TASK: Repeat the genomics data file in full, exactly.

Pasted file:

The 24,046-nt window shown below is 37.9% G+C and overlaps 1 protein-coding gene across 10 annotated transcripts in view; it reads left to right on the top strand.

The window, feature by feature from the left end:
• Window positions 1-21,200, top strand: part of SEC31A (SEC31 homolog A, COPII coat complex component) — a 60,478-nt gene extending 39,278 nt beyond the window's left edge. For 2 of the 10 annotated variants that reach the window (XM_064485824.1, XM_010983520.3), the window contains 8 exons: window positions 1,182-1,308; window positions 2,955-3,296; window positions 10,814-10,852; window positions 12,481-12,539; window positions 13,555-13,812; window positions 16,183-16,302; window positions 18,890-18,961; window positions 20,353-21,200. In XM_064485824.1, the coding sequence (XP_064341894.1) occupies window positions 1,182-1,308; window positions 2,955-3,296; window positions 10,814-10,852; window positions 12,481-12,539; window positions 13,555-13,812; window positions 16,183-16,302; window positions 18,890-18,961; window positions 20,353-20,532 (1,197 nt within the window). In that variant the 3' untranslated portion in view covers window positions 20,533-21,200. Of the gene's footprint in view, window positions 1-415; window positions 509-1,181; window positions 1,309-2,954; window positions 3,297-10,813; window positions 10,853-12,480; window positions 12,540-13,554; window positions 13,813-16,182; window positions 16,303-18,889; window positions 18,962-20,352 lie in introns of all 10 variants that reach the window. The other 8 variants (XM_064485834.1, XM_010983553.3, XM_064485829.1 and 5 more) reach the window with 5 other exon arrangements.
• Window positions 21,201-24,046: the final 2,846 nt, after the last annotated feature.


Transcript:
The 24,046-nt window shown below is 37.9% G+C and overlaps 1 protein-coding gene across 10 annotated transcripts in view; it reads left to right on the top strand.

The window, feature by feature from the left end:
• Window positions 1-21,200, top strand: part of SEC31A (SEC31 homolog A, COPII coat complex component) — a 60,478-nt gene extending 39,278 nt beyond the window's left edge. For 2 of the 10 annotated variants that reach the window (XM_064485824.1, XM_010983520.3), the window contains 8 exons: window positions 1,182-1,308; window positions 2,955-3,296; window positions 10,814-10,852; window positions 12,481-12,539; window positions 13,555-13,812; window positions 16,183-16,302; window positions 18,890-18,961; window positions 20,353-21,200. In XM_064485824.1, the coding sequence (XP_064341894.1) occupies window positions 1,182-1,308; window positions 2,955-3,296; window positions 10,814-10,852; window positions 12,481-12,539; window positions 13,555-13,812; window positions 16,183-16,302; window positions 18,890-18,961; window positions 20,353-20,532 (1,197 nt within the window). In that variant the 3' untranslated portion in view covers window positions 20,533-21,200. Of the gene's footprint in view, window positions 1-415; window positions 509-1,181; window positions 1,309-2,954; window positions 3,297-10,813; window positions 10,853-12,480; window positions 12,540-13,554; window positions 13,813-16,182; window positions 16,303-18,889; window positions 18,962-20,352 lie in introns of all 10 variants that reach the window. The other 8 variants (XM_064485834.1, XM_010983553.3, XM_064485829.1 and 5 more) reach the window with 5 other exon arrangements.
• Window positions 21,201-24,046: the final 2,846 nt, after the last annotated feature.